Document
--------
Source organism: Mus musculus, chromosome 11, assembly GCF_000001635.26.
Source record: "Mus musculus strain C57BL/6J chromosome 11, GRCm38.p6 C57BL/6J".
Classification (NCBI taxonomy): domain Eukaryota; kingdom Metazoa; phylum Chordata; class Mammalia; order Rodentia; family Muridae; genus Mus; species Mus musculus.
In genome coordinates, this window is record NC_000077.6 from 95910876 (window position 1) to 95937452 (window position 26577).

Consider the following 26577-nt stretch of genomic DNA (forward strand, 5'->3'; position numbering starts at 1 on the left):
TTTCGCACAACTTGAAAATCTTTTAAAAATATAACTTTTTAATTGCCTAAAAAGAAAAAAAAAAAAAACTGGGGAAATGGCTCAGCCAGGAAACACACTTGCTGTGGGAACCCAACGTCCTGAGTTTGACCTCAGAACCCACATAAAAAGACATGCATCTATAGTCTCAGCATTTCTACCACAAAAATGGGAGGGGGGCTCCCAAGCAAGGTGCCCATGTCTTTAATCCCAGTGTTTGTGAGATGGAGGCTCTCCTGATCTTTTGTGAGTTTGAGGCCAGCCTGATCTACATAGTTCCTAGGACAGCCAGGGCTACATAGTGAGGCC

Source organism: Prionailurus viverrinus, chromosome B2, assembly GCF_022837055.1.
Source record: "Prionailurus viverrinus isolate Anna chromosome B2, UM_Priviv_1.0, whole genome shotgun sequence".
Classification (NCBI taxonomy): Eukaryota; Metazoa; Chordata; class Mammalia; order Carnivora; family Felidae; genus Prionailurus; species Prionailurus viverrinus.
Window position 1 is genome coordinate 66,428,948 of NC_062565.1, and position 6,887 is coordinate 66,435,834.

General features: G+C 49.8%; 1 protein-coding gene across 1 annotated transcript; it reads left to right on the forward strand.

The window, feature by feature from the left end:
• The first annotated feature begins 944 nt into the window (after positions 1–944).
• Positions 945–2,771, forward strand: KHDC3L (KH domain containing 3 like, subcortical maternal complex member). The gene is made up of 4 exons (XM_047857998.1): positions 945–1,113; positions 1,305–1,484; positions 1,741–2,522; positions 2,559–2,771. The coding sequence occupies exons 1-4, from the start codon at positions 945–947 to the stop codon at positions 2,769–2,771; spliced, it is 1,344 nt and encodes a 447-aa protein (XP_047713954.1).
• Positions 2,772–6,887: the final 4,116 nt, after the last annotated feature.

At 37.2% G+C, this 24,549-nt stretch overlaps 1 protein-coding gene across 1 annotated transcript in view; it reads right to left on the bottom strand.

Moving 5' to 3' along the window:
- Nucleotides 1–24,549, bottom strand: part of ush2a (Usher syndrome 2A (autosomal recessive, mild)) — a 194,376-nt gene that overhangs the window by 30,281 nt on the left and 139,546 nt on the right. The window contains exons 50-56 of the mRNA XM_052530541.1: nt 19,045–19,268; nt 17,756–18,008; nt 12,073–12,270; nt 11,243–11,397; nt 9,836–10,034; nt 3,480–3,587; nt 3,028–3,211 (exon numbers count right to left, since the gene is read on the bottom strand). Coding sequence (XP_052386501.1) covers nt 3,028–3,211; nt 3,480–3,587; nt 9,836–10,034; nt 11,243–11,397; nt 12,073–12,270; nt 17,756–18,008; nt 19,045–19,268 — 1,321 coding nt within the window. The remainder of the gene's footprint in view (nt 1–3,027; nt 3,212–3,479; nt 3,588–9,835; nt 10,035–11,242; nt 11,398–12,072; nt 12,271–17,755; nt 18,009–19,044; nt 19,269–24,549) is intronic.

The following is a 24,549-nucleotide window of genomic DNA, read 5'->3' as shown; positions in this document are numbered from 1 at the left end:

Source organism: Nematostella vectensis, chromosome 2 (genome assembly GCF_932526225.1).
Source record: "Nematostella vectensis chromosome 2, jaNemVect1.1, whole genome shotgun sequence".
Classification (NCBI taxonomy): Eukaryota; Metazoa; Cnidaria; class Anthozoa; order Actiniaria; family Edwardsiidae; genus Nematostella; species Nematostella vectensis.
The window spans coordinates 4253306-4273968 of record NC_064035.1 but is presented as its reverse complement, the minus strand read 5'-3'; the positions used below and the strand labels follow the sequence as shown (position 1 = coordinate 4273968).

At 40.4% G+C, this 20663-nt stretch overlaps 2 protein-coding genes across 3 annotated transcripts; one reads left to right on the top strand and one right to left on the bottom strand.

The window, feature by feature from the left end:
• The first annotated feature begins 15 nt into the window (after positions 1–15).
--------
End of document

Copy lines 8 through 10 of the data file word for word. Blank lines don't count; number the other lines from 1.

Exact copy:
Source record: "Prionailurus viverrinus isolate Anna chromosome B2, UM_Priviv_1.0, whole genome shotgun sequence".
Classification (NCBI taxonomy): Eukaryota; Metazoa; Chordata; class Mammalia; order Carnivora; family Felidae; genus Prionailurus; species Prionailurus viverrinus.
Window position 1 is genome coordinate 66,428,948 of NC_062565.1, and position 6,887 is coordinate 66,435,834.